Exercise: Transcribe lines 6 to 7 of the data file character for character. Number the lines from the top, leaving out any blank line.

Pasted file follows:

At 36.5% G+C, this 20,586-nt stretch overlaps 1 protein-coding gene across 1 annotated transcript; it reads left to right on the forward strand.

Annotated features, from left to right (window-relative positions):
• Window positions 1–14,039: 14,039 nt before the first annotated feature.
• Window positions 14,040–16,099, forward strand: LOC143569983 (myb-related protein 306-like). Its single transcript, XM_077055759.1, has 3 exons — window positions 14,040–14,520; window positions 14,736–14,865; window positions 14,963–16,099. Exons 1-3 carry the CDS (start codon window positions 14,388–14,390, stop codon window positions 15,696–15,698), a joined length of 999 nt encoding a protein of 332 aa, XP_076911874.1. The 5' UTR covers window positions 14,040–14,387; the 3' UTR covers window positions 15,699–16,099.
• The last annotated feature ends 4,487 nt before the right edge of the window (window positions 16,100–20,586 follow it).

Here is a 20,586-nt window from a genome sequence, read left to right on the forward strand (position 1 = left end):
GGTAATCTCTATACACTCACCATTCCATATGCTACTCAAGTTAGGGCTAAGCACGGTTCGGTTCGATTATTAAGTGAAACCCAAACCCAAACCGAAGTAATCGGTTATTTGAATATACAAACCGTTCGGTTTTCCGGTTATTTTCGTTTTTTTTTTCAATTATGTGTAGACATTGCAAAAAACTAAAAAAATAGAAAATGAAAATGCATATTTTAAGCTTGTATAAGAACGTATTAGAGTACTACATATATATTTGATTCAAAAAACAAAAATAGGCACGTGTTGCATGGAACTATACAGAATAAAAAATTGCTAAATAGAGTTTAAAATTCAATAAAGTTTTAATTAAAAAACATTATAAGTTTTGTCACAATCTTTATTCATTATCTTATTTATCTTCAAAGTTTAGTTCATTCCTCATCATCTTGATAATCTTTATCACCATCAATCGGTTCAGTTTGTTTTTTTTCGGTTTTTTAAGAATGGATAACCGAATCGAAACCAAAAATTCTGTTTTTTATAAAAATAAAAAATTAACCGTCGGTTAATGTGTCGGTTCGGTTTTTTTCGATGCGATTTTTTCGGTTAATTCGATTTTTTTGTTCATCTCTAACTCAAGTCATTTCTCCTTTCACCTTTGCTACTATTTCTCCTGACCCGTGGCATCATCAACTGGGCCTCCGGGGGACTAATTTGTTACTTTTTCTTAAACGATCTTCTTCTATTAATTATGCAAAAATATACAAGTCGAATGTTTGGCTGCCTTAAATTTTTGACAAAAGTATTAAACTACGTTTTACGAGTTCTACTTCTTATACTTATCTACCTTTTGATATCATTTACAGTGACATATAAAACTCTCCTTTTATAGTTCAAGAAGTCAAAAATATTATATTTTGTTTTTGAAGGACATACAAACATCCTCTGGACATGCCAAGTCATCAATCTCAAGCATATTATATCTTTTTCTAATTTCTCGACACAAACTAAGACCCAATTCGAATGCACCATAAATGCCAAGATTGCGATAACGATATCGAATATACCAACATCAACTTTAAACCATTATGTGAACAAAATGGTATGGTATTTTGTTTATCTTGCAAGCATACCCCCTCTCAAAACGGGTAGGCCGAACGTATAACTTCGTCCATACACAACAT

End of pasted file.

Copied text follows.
Here is a 20,586-nt window from a genome sequence, read left to right on the forward strand (position 1 = left end):
GGTAATCTCTATACACTCACCATTCCATATGCTACTCAAGTTAGGGCTAAGCACGGTTCGGTTCGATTATTAAGTGAAACCCAAACCCAAACCGAAGTAATCGGTTATTTGAATATACAAACCGTTCGGTTTTCCGGTTATTTTCGTTTTTTTTTTCAATTATGTGTAGACATTGCAAAAAACTAAAAAAATAGAAAATGAAAATGCATATTTTAAGCTTGTATAAGAACGTATTAGAGTACTACATATATATTTGATTCAAAAAACAAAAATAGGCACGTGTTGCATGGAACTATACAGAATAAAAAATTGCTAAATAGAGTTTAAAATTCAATAAAGTTTTAATTAAAAAACATTATAAGTTTTGTCACAATCTTTATTCATTATCTTATTTATCTTCAAAGTTTAGTTCATTCCTCATCATCTTGATAATCTTTATCACCATCAATCGGTTCAGTTTGTTTTTTTTCGGTTTTTTAAGAATGGATAACCGAATCGAAACCAAAAATTCTGTTTTTTATAAAAATAAAAAATTAACCGTCGGTTAATGTGTCGGTTCGGTTTTTTTCGATGCGATTTTTTCGGTTAATTCGATTTTTTTGTTCATCTCTAACTCAAGTCATTTCTCCTTTCACCTTTGCTACTATTTCTCCTGACCCGTGGCATCATCAACTGGGCCTCCGGGGGACTAATTTGTTACTTTTTCTTAAACGATCTTCTTCTATTAATTATGCAAAAATATACAAGTCGAATGTTTGGCTGCCTTAAATTTTTGACAAAAGTATTAAACTACGTTTTACGAGTTCTACTTCTTATACTTATCTACCTTTTGATATCATTTACAGTGACATATAAAACTCTCCTTTTATAGTTCAAGAAGTCAAAAATATTATATTTTGTTTTTGAAGGACATACAAACATCCTCTGGACATGCCAAGTCATCAATCTCAAGCATATTATATCTTTTTCTAATTTCTCGACACAAACTAAGACCCAATTCGAATGCACCATAAATGCCAAGATTGCGATAACGATATCGAATATACCAACATCAACTTTAAACCATTATGTGAACAAAATGGTATGGTATTTTGTTTATCTTGCAAGCATACCCCCTCTCAAAACGGGTAGGCCGAACGTATAACTTCGTCCATACACAACAT